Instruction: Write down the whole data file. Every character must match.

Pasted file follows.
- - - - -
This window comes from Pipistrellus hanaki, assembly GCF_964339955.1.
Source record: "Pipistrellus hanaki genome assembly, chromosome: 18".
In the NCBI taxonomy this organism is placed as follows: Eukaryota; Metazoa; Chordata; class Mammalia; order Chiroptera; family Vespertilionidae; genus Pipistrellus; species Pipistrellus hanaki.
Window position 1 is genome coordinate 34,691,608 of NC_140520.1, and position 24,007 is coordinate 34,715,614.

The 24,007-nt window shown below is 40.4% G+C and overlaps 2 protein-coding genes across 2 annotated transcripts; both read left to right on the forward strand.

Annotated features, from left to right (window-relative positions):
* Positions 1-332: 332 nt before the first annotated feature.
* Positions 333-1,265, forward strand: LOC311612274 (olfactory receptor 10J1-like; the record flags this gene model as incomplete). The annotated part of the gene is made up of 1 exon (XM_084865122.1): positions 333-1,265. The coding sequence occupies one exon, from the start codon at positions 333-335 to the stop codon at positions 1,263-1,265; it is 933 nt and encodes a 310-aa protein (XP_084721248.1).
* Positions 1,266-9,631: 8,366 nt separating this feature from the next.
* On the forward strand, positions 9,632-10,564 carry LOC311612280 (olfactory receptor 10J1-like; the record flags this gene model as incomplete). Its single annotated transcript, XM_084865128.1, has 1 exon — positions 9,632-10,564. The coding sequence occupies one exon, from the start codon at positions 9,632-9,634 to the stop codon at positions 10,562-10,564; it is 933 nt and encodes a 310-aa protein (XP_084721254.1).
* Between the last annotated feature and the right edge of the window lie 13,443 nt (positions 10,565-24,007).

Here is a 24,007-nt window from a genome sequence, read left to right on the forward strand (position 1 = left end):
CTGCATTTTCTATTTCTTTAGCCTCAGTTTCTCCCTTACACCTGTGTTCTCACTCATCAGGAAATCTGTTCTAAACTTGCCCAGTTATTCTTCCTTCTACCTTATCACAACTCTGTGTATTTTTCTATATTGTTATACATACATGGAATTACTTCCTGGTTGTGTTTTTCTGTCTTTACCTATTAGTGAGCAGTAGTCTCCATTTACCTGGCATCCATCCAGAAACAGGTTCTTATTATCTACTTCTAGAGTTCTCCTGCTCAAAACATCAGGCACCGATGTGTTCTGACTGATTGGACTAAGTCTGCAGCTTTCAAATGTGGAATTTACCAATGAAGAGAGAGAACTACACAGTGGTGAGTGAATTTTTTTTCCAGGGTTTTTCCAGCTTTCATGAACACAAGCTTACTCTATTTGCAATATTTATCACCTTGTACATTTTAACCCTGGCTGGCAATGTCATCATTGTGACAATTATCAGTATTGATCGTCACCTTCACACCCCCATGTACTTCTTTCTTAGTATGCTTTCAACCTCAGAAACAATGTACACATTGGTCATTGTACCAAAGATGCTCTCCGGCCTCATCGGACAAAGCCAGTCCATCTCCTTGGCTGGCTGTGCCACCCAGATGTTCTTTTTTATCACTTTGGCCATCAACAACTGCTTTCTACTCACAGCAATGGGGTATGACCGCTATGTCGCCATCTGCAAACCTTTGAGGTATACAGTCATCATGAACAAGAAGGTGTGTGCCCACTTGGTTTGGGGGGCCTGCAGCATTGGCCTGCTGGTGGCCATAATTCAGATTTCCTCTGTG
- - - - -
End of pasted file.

This window comes from Pipistrellus hanaki, assembly GCF_964339955.1.
Source record: "Pipistrellus hanaki genome assembly, chromosome: 18".
In the NCBI taxonomy this organism is placed as follows: Eukaryota; Metazoa; Chordata; class Mammalia; order Chiroptera; family Vespertilionidae; genus Pipistrellus; species Pipistrellus hanaki.
Window position 1 is genome coordinate 34,691,608 of NC_140520.1, and position 24,007 is coordinate 34,715,614.

The 24,007-nt window shown below is 40.4% G+C and overlaps 2 protein-coding genes across 2 annotated transcripts; both read left to right on the forward strand.

Annotated features, from left to right (window-relative positions):
* Positions 1-332: 332 nt before the first annotated feature.
* Positions 333-1,265, forward strand: LOC311612274 (olfactory receptor 10J1-like; the record flags this gene model as incomplete). The annotated part of the gene is made up of 1 exon (XM_084865122.1): positions 333-1,265. The coding sequence occupies one exon, from the start codon at positions 333-335 to the stop codon at positions 1,263-1,265; it is 933 nt and encodes a 310-aa protein (XP_084721248.1).
* Positions 1,266-9,631: 8,366 nt separating this feature from the next.
* On the forward strand, positions 9,632-10,564 carry LOC311612280 (olfactory receptor 10J1-like; the record flags this gene model as incomplete). Its single annotated transcript, XM_084865128.1, has 1 exon — positions 9,632-10,564. The coding sequence occupies one exon, from the start codon at positions 9,632-9,634 to the stop codon at positions 10,562-10,564; it is 933 nt and encodes a 310-aa protein (XP_084721254.1).
* Between the last annotated feature and the right edge of the window lie 13,443 nt (positions 10,565-24,007).

Here is a 24,007-nt window from a genome sequence, read left to right on the forward strand (position 1 = left end):
CTGCATTTTCTATTTCTTTAGCCTCAGTTTCTCCCTTACACCTGTGTTCTCACTCATCAGGAAATCTGTTCTAAACTTGCCCAGTTATTCTTCCTTCTACCTTATCACAACTCTGTGTATTTTTCTATATTGTTATACATACATGGAATTACTTCCTGGTTGTGTTTTTCTGTCTTTACCTATTAGTGAGCAGTAGTCTCCATTTACCTGGCATCCATCCAGAAACAGGTTCTTATTATCTACTTCTAGAGTTCTCCTGCTCAAAACATCAGGCACCGATGTGTTCTGACTGATTGGACTAAGTCTGCAGCTTTCAAATGTGGAATTTACCAATGAAGAGAGAGAACTACACAGTGGTGAGTGAATTTTTTTTCCAGGGTTTTTCCAGCTTTCATGAACACAAGCTTACTCTATTTGCAATATTTATCACCTTGTACATTTTAACCCTGGCTGGCAATGTCATCATTGTGACAATTATCAGTATTGATCGTCACCTTCACACCCCCATGTACTTCTTTCTTAGTATGCTTTCAACCTCAGAAACAATGTACACATTGGTCATTGTACCAAAGATGCTCTCCGGCCTCATCGGACAAAGCCAGTCCATCTCCTTGGCTGGCTGTGCCACCCAGATGTTCTTTTTTATCACTTTGGCCATCAACAACTGCTTTCTACTCACAGCAATGGGGTATGACCGCTATGTCGCCATCTGCAAACCTTTGAGGTATACAGTCATCATGAACAAGAAGGTGTGTGCCCACTTGGTTTGGGGGGCCTGCAGCATTGGCCTGCTGGTGGCCATAATTCAGATTTCCTCTGTG